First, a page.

• While you may consider yourself a pro at navigating Facebook, Twitter, and even Instagram, these are relatively safe places for your children to spend time, as attested by this list of dangerous apps for kids. Again, arm yourself with information to stay “in-the-know” with the apps your child may be drawn to, but can very well be harmful to them. Install a parental control software that includes a report when new apps are downloaded by anyone in your family.

What about YouTube, It's Safe Right?

Need to know how to French Braid, tie your shoes or speak a different language? How about some entertainment like adorable animal videos or music videos? You can find all this and SO much more on YouTube!

It’s that SO much more that every parent needs to know about! While YouTube can be a wonderful wealth of knowledge and entertainment, it can also be a wealth of inappropriate content as well for your child.


Here are 4 things every parent needs to know about YouTube

  1. There is inappropriate content on YouTube - just like they may inadvertently stumble across internet porn or other inappropriate content on an internet search, you child could come across that on YouTube as well.

  2. Setting Up a Google Account for your Child as opposed to letting them use your account is advised. You can take it one step further and set the child's account up through Google Family by checking out https://safety.google/families/

  3. Most YouTube videos allow comments - when you have the conversation with your child about how to behave on social media, be sure to also include YouTube and incorporate some “best practices”.

  4. YouTube Kids - YouTube has become so popular among children and teenagers that Google came out with a kid friendly version geared towards those ages 13 and under. This site is designed to censor any inappropriate content.

The popularity of YouTube is undeniable and can offer some exciting, educational and entertaining options for children, teens and adults! Like most things in today’s technology driven culture, it needs to be used responsibly, with discretion and parental supervision. Parental control software allows your child to have independence as they explore YouTube but with boundaries parents set to block or warn of inappropriate content. Our children and teens are exposed to a lot today and with this exposure also comes the opportunity and parental responsibility to teach them how to manage it appropriately.

How about other forms of Social Media?

The data is in, kids enjoy social media. The studies confirm it.

n fact, 89% of teens ages 13 to 17, according to Pew Research, reported using at least one social media site and 71% reported use of more than one site. Did you know that Just about every social media site allows users to sign up when they reach 13 years of age?. Your child's friends are on the websites, talking about media they saw on the websites, sharing their experiences and stories on the websites. The “happening” stuff is happening online, and kids want to be a part of the hub. Naturally, kids under the age of 13 want to engage in this as well. And they are. A study by knowthenet.org.uk found that about 59% of children have used a social network by the age of 10. Signing up for platforms like Twitter, Facebook, Snapchat, and Instagram underage is not difficult. Birthdays are easily faked to inflate ages and companies very rarely monitor this or even do anything about it.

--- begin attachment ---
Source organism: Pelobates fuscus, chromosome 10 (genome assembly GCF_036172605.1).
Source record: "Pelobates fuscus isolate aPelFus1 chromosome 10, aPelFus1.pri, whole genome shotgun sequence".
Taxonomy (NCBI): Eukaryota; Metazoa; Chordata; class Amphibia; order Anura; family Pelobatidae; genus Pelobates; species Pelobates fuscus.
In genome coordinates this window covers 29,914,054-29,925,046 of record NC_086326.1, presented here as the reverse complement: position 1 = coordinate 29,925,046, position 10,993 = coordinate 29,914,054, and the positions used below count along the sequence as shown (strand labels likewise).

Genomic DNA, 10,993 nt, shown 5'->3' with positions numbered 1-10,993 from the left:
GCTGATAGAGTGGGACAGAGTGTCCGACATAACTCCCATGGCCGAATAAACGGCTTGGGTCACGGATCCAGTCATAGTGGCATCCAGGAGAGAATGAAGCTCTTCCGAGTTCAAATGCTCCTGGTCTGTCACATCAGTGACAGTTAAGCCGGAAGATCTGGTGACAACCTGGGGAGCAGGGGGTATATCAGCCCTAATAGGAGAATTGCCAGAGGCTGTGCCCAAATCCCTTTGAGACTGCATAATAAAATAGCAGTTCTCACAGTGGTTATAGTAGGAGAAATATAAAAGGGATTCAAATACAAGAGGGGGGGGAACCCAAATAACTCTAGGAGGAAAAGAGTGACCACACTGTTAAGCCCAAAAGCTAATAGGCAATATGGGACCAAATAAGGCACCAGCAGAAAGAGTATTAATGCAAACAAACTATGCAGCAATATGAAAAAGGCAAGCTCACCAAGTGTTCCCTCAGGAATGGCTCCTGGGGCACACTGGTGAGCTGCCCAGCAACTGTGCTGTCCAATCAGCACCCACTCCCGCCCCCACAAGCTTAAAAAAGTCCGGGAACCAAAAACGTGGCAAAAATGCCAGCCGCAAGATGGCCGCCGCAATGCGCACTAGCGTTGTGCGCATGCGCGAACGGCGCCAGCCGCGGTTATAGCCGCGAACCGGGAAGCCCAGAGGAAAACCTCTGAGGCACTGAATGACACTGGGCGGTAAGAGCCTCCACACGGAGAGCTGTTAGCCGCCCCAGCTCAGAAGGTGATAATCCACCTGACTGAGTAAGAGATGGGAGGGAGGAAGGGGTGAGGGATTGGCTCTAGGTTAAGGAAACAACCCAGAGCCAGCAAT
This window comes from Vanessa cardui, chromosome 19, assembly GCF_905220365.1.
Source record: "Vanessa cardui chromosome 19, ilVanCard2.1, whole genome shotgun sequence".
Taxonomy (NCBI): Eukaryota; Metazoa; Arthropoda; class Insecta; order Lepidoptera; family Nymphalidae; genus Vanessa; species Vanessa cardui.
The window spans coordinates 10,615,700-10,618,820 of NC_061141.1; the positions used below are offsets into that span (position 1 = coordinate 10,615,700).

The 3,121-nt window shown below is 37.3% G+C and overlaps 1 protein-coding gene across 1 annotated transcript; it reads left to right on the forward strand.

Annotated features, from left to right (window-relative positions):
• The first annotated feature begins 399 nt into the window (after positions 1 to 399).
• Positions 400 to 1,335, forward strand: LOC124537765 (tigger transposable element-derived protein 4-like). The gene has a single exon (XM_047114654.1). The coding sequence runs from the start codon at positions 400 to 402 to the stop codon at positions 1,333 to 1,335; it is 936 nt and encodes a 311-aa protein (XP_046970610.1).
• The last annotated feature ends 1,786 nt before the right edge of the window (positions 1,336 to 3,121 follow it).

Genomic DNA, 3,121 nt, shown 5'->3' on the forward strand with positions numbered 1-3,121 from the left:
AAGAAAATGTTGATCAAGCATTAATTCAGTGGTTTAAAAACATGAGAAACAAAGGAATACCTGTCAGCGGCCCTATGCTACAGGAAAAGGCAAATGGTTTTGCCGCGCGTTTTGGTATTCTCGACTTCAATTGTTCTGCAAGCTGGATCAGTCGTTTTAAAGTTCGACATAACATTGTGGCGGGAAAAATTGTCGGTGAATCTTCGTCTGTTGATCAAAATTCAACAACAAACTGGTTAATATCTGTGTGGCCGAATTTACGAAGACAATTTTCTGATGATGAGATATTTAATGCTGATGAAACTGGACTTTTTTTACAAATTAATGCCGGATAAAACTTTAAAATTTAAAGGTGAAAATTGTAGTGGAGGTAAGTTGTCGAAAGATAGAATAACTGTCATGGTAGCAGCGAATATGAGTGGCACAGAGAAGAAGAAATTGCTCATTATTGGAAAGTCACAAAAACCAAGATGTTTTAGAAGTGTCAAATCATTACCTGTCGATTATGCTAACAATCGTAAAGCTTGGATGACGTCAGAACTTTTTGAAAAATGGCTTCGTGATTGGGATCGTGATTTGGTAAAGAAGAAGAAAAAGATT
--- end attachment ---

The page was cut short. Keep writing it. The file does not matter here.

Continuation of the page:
Parents may pause at the thought of their younger children using social media platforms like Facebook and Twitter, and rightly so. A child tapping into a network shared by billions of people worldwide and trying to navigate safely is an intimidating thought.

WHY ARE AGE RESTRICTIONS NEEDED?

There is a biological importance to age restrictions. One could raise the question, are we ever developed enough to have our words and actions cemented into a history book accessible to the whole world? I doubt very many people are. But before the age 13, the implications of being exposed to this, living history book called the internet are amplified. At around age 12, biologically, most kids have not developed robust enough cognitive functions for impulse control or ethical thinking.

Understanding the effect of a post on social media is beyond the cognitive grasp of a young mind, and any mistake or misjudgment cannot be wiped from the online slate thereby potentially effecting their future. Moreover, if a child is targeted by harassers or predators, their limited ability to handle such a situation at a young age may put them in danger, both mentally and physically.

Along with issues of kid’s undeveloped brains and responsibility, there are legal ramifications when kids falsify their age to create a social media account. The Children’s Online Privacy Protection Act (COPPA) is designed to protect the personal information of children under 13 online. Companies are required to notify and receive permission from parents to collect personal information from kids. The act also bars companies from collecting images or video that could identify the child. The protections outlined in COPPA are not extended to children under the age of 13 but claiming they are 13 to open an account. When a child signs up for an account with a falsified birth date, they are outside the reach of protection offered by the act and their personal information is at risk.

KEEPING KIDS SAFE